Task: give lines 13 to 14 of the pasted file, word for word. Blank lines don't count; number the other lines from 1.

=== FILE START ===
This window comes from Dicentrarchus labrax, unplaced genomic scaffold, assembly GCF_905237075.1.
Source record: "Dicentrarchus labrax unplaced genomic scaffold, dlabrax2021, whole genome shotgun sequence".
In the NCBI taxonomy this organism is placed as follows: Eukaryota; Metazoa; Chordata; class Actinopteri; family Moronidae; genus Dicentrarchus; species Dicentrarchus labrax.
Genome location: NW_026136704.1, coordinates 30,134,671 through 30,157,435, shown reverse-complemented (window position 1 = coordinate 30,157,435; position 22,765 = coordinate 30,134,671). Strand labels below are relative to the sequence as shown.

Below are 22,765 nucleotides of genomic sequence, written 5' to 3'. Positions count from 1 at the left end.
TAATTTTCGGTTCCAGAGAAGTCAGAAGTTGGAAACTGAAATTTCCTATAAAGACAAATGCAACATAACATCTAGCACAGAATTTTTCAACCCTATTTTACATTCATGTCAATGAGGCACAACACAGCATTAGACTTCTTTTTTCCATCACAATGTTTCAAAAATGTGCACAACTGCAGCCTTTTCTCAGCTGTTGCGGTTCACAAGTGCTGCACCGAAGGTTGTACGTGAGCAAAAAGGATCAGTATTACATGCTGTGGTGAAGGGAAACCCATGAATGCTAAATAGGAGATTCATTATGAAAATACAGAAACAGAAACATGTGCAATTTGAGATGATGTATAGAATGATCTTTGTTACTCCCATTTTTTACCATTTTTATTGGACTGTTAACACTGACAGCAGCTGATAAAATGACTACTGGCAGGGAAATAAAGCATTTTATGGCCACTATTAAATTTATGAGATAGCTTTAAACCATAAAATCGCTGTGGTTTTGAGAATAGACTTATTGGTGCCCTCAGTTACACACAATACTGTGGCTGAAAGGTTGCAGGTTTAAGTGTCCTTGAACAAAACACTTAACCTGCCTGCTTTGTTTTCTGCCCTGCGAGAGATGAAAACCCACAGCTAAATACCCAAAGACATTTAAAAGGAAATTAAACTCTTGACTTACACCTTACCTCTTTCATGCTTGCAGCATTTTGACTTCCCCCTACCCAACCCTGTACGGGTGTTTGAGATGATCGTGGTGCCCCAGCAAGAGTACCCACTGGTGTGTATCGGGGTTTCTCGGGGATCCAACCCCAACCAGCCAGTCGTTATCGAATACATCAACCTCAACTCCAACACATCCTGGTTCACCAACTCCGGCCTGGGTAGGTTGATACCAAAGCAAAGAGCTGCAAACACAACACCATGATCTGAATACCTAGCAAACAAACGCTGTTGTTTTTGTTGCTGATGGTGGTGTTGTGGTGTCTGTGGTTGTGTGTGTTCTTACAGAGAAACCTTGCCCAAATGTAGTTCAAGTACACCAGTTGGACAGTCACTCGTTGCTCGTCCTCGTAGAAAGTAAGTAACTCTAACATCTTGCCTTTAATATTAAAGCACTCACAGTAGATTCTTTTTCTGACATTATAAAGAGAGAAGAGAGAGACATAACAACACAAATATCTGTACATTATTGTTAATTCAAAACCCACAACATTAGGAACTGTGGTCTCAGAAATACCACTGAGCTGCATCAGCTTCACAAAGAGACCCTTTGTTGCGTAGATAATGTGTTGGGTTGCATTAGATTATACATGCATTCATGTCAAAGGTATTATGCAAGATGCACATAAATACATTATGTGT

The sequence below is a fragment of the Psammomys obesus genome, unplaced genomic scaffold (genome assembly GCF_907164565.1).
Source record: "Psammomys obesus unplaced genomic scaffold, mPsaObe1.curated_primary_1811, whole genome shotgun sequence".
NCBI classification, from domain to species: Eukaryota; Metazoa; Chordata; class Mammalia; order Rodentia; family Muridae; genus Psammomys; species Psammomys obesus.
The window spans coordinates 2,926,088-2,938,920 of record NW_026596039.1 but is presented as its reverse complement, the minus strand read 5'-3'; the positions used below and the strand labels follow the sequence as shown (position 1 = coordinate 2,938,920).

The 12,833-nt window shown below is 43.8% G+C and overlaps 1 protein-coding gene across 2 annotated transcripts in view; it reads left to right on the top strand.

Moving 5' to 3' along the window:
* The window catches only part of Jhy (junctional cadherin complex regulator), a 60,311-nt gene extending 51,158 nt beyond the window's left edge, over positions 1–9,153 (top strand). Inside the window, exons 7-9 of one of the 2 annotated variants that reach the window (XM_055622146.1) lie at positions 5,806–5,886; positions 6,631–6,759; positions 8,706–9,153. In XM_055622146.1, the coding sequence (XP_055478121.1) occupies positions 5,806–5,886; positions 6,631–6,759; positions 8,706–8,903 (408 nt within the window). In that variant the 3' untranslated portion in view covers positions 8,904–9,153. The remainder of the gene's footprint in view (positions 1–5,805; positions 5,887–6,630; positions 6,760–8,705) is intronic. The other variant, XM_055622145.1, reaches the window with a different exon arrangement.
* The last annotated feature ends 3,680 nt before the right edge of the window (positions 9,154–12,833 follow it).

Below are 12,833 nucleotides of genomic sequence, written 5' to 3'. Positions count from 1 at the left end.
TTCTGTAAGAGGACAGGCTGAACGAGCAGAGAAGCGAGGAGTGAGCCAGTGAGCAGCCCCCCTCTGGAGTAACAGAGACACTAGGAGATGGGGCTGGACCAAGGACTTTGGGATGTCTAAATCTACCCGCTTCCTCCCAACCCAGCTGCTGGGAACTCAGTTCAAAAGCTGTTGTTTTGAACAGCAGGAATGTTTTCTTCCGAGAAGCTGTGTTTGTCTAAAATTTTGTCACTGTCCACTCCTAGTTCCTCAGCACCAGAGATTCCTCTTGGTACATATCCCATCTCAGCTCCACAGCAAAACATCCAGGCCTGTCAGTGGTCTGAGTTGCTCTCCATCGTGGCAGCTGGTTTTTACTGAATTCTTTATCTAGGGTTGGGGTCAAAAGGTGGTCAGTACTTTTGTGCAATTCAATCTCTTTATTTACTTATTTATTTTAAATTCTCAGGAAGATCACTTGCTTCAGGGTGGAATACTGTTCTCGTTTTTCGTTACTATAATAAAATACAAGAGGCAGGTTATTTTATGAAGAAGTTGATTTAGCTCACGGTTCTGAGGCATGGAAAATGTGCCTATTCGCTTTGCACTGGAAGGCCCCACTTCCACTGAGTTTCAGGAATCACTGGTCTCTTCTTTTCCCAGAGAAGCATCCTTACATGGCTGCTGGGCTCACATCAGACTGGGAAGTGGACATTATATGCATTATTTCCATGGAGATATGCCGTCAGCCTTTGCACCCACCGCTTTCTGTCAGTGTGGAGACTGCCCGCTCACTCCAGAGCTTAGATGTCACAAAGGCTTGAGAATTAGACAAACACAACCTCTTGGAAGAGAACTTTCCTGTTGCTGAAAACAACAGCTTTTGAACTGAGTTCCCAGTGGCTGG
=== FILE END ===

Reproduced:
* The window catches only part of Jhy (junctional cadherin complex regulator), a 60,311-nt gene extending 51,158 nt beyond the window's left edge, over positions 1–9,153 (top strand). Inside the window, exons 7-9 of one of the 2 annotated variants that reach the window (XM_055622146.1) lie at positions 5,806–5,886; positions 6,631–6,759; positions 8,706–9,153. In XM_055622146.1, the coding sequence (XP_055478121.1) occupies positions 5,806–5,886; positions 6,631–6,759; positions 8,706–8,903 (408 nt within the window). In that variant the 3' untranslated portion in view covers positions 8,904–9,153. The remainder of the gene's footprint in view (positions 1–5,805; positions 5,887–6,630; positions 6,760–8,705) is intronic. The other variant, XM_055622145.1, reaches the window with a different exon arrangement.
* The last annotated feature ends 3,680 nt before the right edge of the window (positions 9,154–12,833 follow it).